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My landlord might be non-resident

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  • edited 17 September 2019 at 2:45PM
    eddddyeddddy Forumite
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    edited 17 September 2019 at 2:45PM
    tim124 wrote: »
    He has a French mobile number so it's I don't think it's a long casual holiday.

    FWIW, I know of 2 separate 'semi-retired' LLs who make sure they spend a minimum of 6 months in the UK - in order to maintain UK residency.

    They spend the rest of the year in their foreign second homes. They have foreign mobiles, foreign landlines, foreign addresses, foreign bank accounts, and one of them drives their foreign registered car when abroad.

    But they are still UK residents. So be a little careful about jumping to conclusions.
  • theartfullodgertheartfullodger Forumite
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    Bloody UK citizens: Going over there, spending our UK money...
  • eddddy wrote: »
    But they are still UK residents. So be a little careful about jumping to conclusions.

    Yep, I barely managed to keep my residency coming backwards and forwards over a number of years but I was paying more tax by being a UK resident so it was not even in their interest to check!

    I have no intention of causing issues for him at this point, I just don't want to be held liable for what amounts to over £4k a year in tax, simply because I rented a property. Once the year goes on we'll have a better idea of how useless he's been and how much or little he's been in the UK and can take it from there. I can always withhold the last few months rent to cover it. If it turns out we have to pay the money I'll take him to court over that plus the not securing the deposit within 30 days, plus costs!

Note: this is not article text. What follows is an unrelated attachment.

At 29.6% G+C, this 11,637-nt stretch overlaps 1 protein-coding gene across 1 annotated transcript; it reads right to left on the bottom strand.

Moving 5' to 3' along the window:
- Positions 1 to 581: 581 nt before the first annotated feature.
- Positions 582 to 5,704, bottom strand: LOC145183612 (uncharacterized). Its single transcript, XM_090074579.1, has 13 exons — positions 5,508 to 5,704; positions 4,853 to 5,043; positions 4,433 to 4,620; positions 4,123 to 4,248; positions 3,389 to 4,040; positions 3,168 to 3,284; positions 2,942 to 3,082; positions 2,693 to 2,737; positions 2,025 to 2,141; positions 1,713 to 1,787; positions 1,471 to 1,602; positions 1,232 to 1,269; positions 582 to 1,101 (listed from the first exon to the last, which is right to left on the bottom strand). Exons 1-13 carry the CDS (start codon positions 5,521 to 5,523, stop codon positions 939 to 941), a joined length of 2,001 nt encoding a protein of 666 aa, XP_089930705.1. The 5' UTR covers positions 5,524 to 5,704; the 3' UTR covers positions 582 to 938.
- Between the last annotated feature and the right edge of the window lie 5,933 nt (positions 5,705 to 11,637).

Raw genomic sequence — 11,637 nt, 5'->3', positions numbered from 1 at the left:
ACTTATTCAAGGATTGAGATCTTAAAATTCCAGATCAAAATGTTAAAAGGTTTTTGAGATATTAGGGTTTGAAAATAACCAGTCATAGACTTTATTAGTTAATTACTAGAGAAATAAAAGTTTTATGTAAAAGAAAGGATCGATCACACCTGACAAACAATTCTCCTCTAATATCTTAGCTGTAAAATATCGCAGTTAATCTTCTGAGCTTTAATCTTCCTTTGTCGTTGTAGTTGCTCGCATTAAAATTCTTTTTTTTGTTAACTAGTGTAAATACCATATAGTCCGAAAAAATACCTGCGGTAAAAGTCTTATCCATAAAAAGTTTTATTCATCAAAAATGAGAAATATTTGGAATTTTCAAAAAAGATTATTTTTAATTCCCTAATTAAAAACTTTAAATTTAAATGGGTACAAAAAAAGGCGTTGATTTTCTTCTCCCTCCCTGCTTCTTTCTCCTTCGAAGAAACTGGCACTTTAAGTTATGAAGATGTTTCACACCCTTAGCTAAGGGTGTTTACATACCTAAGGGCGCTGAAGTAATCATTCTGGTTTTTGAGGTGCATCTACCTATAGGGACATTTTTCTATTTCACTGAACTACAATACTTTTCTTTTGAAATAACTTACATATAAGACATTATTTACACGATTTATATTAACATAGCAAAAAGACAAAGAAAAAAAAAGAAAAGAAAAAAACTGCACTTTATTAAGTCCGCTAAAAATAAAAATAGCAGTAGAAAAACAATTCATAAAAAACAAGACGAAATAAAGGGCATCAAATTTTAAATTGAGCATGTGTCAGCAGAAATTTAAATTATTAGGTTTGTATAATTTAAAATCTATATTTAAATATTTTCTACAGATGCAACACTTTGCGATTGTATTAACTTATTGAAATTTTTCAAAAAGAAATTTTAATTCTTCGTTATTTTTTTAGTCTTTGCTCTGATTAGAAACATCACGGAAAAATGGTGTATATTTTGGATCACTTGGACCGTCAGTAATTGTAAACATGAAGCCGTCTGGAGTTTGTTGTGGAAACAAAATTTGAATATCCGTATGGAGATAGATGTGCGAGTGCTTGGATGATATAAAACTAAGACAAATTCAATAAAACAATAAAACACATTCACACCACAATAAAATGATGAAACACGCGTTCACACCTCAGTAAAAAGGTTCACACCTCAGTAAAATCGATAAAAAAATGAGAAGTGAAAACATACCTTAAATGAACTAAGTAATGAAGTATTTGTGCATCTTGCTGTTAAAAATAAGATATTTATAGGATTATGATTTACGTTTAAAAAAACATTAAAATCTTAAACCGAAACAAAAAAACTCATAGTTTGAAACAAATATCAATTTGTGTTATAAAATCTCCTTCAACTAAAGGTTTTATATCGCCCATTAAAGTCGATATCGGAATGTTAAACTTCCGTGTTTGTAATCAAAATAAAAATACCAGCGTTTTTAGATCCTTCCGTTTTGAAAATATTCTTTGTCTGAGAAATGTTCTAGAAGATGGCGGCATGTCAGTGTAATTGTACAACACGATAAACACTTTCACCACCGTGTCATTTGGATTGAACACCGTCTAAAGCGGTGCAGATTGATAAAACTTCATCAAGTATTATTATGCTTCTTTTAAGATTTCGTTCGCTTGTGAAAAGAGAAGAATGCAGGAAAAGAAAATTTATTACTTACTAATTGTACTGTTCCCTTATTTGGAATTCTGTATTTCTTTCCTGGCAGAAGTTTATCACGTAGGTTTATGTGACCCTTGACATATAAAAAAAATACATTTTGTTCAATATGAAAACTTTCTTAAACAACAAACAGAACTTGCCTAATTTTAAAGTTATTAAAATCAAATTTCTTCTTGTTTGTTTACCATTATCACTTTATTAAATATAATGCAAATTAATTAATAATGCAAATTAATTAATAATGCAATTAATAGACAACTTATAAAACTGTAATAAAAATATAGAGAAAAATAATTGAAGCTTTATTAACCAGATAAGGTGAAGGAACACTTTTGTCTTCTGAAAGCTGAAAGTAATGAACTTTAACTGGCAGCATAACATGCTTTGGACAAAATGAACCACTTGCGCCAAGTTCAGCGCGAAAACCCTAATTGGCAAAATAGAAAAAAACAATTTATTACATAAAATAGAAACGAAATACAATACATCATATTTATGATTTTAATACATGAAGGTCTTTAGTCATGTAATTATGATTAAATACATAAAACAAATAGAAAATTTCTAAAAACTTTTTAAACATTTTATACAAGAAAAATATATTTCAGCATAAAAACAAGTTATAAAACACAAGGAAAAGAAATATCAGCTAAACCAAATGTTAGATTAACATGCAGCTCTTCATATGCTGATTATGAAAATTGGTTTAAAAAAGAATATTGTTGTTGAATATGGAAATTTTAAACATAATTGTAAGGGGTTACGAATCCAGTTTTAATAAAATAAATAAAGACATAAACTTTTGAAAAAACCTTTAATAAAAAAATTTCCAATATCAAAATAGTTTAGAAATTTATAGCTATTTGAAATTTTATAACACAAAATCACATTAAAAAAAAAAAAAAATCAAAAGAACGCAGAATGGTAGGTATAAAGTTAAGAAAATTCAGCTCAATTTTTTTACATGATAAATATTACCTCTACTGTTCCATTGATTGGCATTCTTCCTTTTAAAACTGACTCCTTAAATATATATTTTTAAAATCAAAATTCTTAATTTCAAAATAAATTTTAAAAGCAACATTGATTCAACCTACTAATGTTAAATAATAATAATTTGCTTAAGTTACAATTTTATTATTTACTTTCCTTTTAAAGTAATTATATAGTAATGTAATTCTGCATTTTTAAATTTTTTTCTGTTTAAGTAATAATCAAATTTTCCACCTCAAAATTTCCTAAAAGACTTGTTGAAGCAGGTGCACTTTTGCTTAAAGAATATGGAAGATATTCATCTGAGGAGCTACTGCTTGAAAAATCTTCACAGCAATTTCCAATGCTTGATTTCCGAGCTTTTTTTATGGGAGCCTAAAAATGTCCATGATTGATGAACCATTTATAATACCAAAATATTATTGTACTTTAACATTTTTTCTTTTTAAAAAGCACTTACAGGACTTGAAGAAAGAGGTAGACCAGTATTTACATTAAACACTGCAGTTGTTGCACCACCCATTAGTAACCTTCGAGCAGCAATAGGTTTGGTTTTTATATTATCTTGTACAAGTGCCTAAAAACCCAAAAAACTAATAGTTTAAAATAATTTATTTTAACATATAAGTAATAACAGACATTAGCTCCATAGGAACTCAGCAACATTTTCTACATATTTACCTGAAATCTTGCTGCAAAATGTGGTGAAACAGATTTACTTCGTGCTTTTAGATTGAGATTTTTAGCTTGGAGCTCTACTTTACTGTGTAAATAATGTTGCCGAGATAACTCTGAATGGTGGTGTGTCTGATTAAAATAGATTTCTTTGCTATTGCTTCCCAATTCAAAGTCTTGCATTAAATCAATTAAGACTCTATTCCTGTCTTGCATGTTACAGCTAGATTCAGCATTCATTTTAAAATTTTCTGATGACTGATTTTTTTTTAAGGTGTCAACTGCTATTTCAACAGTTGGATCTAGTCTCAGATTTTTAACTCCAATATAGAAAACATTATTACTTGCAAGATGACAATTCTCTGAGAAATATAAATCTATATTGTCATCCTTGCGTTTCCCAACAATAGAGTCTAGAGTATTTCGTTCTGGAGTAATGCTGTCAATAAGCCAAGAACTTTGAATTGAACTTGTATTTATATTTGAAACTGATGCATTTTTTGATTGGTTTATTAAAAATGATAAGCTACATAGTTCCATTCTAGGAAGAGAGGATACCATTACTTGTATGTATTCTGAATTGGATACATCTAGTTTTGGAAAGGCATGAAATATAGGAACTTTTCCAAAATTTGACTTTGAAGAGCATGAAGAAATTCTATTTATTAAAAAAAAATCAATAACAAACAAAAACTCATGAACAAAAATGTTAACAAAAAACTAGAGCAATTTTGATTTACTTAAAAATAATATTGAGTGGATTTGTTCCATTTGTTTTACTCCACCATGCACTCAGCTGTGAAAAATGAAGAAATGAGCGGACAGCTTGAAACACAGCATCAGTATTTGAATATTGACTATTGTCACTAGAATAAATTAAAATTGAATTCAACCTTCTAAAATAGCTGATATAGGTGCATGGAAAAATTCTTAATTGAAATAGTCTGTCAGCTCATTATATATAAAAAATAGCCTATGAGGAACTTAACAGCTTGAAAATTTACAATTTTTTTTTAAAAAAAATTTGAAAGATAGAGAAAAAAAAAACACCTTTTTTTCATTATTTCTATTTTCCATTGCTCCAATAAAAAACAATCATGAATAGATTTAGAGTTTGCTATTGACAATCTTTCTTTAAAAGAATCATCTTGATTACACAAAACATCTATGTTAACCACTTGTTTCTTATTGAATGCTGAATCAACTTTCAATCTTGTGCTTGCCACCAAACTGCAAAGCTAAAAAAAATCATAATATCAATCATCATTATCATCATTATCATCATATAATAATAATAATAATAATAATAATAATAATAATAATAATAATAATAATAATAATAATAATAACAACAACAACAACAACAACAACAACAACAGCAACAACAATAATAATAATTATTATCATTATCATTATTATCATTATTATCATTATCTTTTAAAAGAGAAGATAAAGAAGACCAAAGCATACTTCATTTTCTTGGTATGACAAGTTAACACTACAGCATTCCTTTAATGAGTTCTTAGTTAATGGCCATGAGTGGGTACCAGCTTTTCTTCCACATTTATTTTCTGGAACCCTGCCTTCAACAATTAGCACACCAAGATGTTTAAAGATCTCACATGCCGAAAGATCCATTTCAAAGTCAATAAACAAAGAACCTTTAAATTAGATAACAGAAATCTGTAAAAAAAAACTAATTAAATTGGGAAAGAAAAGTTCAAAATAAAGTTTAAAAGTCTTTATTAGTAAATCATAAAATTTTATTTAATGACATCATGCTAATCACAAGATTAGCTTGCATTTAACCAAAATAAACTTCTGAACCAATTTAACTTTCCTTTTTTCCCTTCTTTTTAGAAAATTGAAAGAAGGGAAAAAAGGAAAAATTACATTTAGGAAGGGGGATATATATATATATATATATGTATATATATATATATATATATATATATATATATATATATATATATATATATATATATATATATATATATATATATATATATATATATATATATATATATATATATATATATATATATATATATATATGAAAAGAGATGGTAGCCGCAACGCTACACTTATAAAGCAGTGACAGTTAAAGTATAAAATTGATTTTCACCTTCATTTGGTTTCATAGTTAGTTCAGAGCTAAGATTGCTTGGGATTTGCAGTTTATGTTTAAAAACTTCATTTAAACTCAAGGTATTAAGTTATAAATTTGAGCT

• edited 17 September 2019 at 3:03PM
    00ec2500ec25
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    edited 17 September 2019 at 3:03PM
    tim124 wrote: »
    He has a French mobile number so it's I don't think it's a long casual holiday.



    There's a £300 fine for late filing every quarter plus the tax also?

    All great suggestions that I'll certainly do when I move out, but as I said, I'd prefer not to be evicted at the end of the tenancy.

    I will email him to start and ask him to confirm.

    It's just seems crazy that it's the tenants liability to sort out collecting tax for a landlord!
    what is the outcome you are seeking to achieve now, not later?

    fight your battles with a clear idea of what comprises victory for you... so far you seem to have read the NRL but actually taken in what it tells you and have done nothing about it

    1. your LL has given a UK address for the serving of notices. It does not appear to be a letting agent operating as a formal business, so that "contact person" does not remove your responsibility to follow the NRL process. Nonetheless, you must use it to write to the LL when you want to serve a notice.

    2. The NRL does not require you to establish the tax status of the LL - that is none of your business.

    3. The NRL does require you to:
    Either a) obtain confirmation (in writing - ie on paper, not email) from HMRC that rent can be paid gross and send HMRC an annual statement of what you paid
    Or b) deduct and pay over the tax yourself.

    You do not have any alternatives for that battle. One involves finding out the definitive answer, the other involves annoying the LL if he is entitled to gross rent. Which one is victory for you?